Media Hamstrung by Code of Practice
The Code of Practice guiding the conduct of TV and radio broadcasters is outdated and should be scrapped.
Key reasons supplied by broadcasters, in a report released by the Australian Communications and Media Authority (ACMA), include the difficulty of sourcing adequate G-rated programming for the day time schedule, declining revenue as advertisers shift their investments to the web, and the costs of responding to code-related complaints.
In addition to these financial complaints, I see three broad problems with the Code of Practice, and indeed regulatory bodies like the ACMA, which ultimately prevent broadcasters from maintaining their relevance for Australians.
Media is dynamic, bureaucratic regulation is not. As evidenced by ill-advised attempts to adapt existing intellectual property laws to digital media, top-down regulation will at best, play catch up with technological development, and at worst, cripple creativity and innovation.
People are capable of self-regulation. The perception that the public needs a regulatory body promote ethical conduct via positive representations flies in the face of contemporary understandings of media as a resource that people use to communicate with one another, not a brainwashing technology inspiring anti-social behaviour. If indeed, screen media did compel people to mimic violent representations, our neighbourhoods would descend into a post-apocalyptic war zone following our daily dose of the evening news.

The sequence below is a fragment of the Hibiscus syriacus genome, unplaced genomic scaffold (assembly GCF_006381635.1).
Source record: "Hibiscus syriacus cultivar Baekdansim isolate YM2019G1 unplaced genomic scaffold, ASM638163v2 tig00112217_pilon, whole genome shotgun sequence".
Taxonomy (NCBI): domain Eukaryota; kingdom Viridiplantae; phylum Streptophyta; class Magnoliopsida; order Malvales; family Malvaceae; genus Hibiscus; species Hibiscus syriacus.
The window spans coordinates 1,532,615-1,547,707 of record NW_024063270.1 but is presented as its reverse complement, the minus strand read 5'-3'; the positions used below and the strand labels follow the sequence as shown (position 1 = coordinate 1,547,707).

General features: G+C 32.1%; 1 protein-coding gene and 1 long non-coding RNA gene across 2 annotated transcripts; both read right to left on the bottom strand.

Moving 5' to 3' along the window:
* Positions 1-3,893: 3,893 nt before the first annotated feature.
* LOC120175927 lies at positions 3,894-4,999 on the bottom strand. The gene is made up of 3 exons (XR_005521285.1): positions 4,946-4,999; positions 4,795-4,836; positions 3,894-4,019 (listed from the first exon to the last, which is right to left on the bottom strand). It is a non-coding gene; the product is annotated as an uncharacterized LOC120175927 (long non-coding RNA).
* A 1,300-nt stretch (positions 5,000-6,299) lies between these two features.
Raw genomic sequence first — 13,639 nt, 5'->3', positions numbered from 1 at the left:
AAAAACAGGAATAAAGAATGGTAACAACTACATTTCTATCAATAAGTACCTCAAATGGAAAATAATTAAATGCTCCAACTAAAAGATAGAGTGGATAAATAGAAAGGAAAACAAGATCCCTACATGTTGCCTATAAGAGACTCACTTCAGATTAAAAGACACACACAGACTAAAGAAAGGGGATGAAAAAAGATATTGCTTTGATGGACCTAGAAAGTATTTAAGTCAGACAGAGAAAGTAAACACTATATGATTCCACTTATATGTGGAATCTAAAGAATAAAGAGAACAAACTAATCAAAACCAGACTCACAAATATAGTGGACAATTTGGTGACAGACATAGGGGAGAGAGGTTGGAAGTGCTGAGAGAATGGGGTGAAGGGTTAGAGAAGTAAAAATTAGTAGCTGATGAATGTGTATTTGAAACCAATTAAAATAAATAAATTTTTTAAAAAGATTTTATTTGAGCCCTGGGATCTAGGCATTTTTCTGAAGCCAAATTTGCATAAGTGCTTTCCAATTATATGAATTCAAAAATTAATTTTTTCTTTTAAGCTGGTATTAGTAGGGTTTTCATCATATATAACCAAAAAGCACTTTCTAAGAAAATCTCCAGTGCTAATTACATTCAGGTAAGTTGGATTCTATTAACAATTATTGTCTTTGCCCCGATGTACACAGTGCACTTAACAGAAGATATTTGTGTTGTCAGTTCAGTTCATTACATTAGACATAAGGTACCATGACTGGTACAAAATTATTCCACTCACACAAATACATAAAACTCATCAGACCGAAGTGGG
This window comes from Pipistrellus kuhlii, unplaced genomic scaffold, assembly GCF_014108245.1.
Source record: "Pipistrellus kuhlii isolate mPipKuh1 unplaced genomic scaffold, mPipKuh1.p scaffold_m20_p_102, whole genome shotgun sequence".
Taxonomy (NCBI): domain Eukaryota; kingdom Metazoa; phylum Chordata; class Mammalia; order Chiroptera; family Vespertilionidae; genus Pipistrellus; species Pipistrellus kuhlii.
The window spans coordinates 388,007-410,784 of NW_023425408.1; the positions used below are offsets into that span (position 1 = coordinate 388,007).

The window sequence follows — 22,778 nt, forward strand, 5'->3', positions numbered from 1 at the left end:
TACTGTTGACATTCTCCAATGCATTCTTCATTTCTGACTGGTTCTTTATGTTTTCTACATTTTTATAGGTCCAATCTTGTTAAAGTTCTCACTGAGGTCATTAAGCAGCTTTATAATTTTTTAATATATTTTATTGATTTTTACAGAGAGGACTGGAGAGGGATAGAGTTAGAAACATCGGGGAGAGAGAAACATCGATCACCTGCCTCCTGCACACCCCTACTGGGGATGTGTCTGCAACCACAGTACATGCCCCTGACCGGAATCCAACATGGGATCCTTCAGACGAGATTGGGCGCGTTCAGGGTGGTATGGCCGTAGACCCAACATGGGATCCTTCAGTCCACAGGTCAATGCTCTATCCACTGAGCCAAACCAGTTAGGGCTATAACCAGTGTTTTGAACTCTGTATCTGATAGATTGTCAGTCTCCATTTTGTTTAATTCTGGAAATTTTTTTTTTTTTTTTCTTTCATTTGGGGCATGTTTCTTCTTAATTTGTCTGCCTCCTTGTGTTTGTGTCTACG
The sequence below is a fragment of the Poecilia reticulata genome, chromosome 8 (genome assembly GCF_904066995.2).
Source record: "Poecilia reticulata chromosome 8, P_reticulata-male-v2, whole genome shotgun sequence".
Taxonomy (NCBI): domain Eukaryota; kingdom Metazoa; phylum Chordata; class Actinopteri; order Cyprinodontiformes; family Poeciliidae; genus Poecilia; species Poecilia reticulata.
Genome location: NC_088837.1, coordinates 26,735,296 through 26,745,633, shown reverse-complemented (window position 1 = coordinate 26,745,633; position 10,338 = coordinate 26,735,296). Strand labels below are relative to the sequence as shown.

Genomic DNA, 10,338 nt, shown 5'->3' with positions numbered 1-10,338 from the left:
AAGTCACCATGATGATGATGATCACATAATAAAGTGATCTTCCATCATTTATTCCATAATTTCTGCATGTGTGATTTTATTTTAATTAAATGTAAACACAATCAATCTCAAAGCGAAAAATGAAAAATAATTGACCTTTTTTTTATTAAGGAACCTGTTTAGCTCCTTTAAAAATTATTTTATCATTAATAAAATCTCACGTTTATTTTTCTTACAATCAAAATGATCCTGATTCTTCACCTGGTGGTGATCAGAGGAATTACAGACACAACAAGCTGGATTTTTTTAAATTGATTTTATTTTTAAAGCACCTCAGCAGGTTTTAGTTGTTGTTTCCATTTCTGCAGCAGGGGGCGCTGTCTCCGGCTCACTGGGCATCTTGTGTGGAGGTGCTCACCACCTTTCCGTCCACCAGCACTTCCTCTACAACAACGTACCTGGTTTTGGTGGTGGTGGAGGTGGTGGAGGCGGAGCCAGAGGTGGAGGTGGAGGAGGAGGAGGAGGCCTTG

The values represented by the code are not universal. It is taken for granted that the code represents a national standard of values, when in fact it reflects the values of the loudest voices within the nation. What constitutes anti-social behaviour and undesirable identities is constantly re-negotiated by the public, and it would do well to remember that regulation guiding what can and cannot be represented on television, and at the movies, has in the past, outlawed the representation of inter-racial relationships and homosexual themes.
If large protest rallies supporting gay marriage and asylum seekers teach us anything, it is that the only thing standing in the way of ethical conduct by the people is governments. And if a lot of people want something it is likley that it will be profitable, and thus, businesses, even broadcasters, will cater to it.